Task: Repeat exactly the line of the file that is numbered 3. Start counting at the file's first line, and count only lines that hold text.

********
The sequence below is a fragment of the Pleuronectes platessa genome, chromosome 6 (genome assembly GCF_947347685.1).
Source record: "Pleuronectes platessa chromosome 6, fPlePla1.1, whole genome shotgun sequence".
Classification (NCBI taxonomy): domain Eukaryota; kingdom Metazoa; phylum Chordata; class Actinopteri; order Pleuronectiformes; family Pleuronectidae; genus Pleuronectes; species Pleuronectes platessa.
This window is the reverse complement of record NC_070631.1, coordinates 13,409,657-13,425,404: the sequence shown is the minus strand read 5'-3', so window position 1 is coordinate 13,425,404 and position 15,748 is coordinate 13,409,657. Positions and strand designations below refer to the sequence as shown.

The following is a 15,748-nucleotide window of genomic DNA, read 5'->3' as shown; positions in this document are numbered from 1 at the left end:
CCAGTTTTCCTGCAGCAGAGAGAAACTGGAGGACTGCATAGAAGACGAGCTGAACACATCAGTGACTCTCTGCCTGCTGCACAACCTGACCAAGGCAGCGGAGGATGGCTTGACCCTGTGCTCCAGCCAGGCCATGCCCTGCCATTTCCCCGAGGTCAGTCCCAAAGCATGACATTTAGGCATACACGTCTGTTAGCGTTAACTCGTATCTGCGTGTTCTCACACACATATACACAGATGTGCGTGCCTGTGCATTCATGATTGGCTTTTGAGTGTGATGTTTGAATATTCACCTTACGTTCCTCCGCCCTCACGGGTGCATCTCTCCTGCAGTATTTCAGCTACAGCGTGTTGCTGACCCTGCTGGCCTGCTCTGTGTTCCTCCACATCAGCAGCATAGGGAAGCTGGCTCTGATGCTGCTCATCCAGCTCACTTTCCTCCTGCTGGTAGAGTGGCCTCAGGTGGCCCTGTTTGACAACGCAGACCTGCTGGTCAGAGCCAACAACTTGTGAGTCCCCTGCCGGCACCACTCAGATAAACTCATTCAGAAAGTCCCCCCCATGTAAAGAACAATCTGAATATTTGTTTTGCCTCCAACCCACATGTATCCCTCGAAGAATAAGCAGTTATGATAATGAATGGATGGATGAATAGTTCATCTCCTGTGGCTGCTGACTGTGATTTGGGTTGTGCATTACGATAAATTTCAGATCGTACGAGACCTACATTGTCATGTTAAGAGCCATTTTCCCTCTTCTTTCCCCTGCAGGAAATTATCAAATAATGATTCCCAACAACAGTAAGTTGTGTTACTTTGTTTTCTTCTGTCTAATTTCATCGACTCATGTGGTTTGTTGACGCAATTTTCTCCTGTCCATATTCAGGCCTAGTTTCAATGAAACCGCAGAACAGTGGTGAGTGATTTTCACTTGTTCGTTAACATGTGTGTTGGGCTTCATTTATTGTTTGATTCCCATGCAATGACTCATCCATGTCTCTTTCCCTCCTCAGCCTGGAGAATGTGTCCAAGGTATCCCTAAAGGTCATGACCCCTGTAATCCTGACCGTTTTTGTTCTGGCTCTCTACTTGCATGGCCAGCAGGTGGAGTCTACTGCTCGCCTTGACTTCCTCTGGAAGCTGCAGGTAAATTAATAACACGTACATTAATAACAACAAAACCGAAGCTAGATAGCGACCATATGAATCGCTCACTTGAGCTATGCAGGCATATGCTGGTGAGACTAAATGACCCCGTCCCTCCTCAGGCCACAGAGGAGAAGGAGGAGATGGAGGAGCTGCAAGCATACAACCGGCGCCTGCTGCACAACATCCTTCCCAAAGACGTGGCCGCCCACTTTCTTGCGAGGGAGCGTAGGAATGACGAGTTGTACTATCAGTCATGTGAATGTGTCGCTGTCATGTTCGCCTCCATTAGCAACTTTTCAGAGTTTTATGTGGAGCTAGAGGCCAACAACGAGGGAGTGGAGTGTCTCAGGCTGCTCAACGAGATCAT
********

Classification (NCBI taxonomy): domain Eukaryota; kingdom Metazoa; phylum Chordata; class Actinopteri; order Pleuronectiformes; family Pleuronectidae; genus Pleuronectes; species Pleuronectes platessa.